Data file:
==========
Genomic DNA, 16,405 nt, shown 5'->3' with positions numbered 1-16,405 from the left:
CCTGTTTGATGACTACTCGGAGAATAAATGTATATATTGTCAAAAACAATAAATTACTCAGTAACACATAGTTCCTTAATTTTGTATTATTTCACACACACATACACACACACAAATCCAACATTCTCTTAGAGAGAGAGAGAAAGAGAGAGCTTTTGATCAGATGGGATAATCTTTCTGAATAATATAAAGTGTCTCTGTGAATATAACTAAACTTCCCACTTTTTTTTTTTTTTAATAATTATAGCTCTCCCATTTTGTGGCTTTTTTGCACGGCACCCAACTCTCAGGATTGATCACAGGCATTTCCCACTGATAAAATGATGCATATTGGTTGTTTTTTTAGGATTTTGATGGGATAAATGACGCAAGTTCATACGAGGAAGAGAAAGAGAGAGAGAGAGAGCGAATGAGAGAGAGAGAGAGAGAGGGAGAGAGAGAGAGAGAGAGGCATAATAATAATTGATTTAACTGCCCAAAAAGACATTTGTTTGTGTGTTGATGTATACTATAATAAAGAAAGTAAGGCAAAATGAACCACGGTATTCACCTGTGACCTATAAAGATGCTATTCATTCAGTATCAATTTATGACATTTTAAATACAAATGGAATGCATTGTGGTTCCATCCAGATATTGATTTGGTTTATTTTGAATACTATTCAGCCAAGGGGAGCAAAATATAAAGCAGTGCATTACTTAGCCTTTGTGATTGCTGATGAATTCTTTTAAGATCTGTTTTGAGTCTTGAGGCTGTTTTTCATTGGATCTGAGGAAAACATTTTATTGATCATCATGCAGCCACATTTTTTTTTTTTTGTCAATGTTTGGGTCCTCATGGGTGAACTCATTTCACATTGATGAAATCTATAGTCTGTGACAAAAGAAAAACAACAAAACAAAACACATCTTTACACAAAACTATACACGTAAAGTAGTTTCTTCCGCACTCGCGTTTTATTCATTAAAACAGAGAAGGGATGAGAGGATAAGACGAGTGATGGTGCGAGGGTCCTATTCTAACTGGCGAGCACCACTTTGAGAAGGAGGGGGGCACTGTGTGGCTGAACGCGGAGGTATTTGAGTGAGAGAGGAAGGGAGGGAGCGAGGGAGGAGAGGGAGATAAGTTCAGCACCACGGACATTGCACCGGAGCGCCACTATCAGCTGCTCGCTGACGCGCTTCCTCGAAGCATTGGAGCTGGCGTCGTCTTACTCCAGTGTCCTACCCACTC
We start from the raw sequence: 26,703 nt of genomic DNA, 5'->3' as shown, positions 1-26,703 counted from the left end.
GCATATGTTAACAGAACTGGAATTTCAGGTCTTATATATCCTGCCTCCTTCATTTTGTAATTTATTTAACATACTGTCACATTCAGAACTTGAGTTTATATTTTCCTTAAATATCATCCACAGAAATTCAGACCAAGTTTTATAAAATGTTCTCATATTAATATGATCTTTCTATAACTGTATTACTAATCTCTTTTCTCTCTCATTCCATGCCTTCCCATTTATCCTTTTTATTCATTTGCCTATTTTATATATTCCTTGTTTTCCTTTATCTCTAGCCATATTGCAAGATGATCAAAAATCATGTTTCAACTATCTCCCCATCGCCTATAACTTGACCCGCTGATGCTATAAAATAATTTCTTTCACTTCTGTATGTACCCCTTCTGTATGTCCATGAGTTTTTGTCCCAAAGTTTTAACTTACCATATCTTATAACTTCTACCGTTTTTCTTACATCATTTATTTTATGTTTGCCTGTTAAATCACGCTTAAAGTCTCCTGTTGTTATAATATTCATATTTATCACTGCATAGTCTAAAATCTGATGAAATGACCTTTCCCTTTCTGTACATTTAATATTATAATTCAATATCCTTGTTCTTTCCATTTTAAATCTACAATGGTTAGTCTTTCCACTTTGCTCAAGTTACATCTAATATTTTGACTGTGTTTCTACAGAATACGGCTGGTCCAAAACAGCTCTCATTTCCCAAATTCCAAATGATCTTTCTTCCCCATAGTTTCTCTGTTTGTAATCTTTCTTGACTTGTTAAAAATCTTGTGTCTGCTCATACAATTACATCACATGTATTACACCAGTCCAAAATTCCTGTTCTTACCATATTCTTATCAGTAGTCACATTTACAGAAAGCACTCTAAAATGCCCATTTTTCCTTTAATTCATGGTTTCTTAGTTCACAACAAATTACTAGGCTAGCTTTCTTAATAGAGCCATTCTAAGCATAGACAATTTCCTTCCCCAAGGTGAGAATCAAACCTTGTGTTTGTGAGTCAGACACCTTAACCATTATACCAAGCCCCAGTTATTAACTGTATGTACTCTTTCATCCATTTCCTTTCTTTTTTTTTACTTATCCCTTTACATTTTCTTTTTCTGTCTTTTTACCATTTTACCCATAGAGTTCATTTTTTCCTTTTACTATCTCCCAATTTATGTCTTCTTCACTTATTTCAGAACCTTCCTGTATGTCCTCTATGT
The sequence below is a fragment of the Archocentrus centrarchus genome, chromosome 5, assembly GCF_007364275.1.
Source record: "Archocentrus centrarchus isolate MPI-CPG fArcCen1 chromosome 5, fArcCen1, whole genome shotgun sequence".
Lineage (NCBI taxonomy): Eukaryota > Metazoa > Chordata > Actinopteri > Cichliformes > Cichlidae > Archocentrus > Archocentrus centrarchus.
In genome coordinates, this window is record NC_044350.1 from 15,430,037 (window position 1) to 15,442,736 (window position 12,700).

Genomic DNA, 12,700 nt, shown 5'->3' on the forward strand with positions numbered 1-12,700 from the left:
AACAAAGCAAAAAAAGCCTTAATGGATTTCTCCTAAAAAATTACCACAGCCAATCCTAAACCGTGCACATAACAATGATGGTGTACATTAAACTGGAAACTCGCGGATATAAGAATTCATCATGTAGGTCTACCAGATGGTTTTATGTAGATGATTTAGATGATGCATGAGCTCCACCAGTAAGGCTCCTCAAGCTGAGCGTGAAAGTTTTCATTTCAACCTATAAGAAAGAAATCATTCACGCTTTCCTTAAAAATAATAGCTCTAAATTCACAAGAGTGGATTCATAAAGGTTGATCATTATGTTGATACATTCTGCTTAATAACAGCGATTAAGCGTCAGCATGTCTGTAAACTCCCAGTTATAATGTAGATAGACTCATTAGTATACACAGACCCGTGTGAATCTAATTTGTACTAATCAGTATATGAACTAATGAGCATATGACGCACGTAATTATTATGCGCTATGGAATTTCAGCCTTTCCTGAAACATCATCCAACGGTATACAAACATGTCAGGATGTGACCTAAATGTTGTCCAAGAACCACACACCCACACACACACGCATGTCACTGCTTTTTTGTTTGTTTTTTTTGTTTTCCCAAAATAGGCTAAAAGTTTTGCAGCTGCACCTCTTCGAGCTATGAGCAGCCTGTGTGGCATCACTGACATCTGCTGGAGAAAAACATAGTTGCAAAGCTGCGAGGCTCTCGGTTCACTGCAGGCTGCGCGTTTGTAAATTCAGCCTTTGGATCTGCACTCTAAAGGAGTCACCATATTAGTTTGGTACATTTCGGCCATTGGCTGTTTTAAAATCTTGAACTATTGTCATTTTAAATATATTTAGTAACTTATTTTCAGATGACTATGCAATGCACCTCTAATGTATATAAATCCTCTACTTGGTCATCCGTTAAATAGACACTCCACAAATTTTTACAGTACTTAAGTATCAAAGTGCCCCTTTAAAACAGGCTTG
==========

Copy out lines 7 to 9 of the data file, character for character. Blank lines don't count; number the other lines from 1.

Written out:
Lineage (NCBI taxonomy): Eukaryota > Metazoa > Chordata > Actinopteri > Cichliformes > Cichlidae > Archocentrus > Archocentrus centrarchus.
In genome coordinates, this window is record NC_044350.1 from 15,430,037 (window position 1) to 15,442,736 (window position 12,700).

Genomic DNA, 12,700 nt, shown 5'->3' on the forward strand with positions numbered 1-12,700 from the left: